Sometimes I wonder about the final days of all the old technology. Consider the electro-mechanical digitizer. It’s now practically obsolete, but in its day (and that “day” lasted decades) it was a miraculous time saver for doing takeoffs. And, any construction company that had one gained a great advantage over the competition.

Today, companies like Active Takeoff provide software solutions that take up far less room than a digitizer, and, they speed up the takeoff process by making a seamless connection between the takeoff and the estimate. The really neat thing is, today’s takeoff solutions are affordable for any sized construction company. (In the interest of full disclosure, I have a business relationship with the makers of Active Takeoff.)

So, where have all the electro-mechanical digitizers gone? Well, some still get sold at auction sites, but, by and large they’ve faded away. Back in July 2008 I contacted one of the most renown digitizer manufacturers to find out more about them, and that led to this very interesting conversation.

The Last Digitizer

The phone line connected to a quiet place where the once-hectic pace of business had all but ground to a halt.

A stately-sounding gentleman with a thick accent answered the call. I inquired about the digitizers I had seen like the one pictured here, and if these were now interfacing with computers. He said they would, but then informed me rather nonchalantly that the company had sold the last one a month before. He said the company had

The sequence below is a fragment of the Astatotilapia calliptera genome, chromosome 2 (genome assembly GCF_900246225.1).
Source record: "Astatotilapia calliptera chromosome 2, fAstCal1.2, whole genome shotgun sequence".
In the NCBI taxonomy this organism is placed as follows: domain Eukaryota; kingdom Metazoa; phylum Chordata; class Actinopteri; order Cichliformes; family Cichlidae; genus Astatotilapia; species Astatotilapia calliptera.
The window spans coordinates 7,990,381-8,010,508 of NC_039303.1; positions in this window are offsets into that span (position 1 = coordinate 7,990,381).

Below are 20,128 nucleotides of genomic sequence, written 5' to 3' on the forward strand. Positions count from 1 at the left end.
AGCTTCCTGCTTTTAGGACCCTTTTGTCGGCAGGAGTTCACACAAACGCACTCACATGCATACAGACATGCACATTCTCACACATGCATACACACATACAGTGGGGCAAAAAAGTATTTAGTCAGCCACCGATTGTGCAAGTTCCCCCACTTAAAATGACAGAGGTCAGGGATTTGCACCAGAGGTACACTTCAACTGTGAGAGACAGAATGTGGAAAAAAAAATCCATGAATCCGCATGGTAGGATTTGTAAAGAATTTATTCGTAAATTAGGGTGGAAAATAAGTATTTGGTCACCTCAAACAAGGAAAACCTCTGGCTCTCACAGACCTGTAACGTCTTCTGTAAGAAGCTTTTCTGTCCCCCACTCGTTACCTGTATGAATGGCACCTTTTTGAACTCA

been founded by German immigrants and that he had been with it for 58 years. But now he said it was “time to go home.” He talked rather vaguely about earlier survey instruments the company had made since 1929 and about how the business changed after the war.


“After the war we branched out and made all kinds of things,” said Maximilian Berktold, vice president for LASICO (Los Angeles Scientific Company). “Our instruments were all mechanical but in the 70s or 80s we went into electronics. But nobody wants to think anymore, they just want to press a button, and that is what it is. We still have quite a few other instruments in stock. No digitizers.”

My mind conjured up a picture of a bespeckled man sitting at one of those old steel desks with a single pendant light hanging low, like they often have over billiard tables. He told me more about automation- “all you do is start your program, put your values in and that’s it.” He said most of the digitizers the company sold were “long arm” digitizers, and those arms were 35 inches long. He said having that arm made the instrument more accurate.

Listen for the Buzz

“The Army bought quite a few,” he said. “As a matter of fact we just got two in for repair. When we opened up the processor, and pulled the housing, there was a bees’ nest in there. I called in the girl (who works on them) – she already retired, but when we get a repair she comes in. She jumped up a mile in the air when she opened it. What’s the matter, when they use it they don’t hear the bzzzzz? I took photos and sent them to the guy. No wonder the darn thing doesn’t work.”

Maximilian offered to send a packet of information to me, and did. On that call, he told me LASICO closed July 1, 2008. Recently, I tried bringing up the website, but it doesn’t seem to work anymore.  Thanks Maximilian for the information, and sharing some perspectives on life, and the world as you experienced it. I hope the years have been kind.

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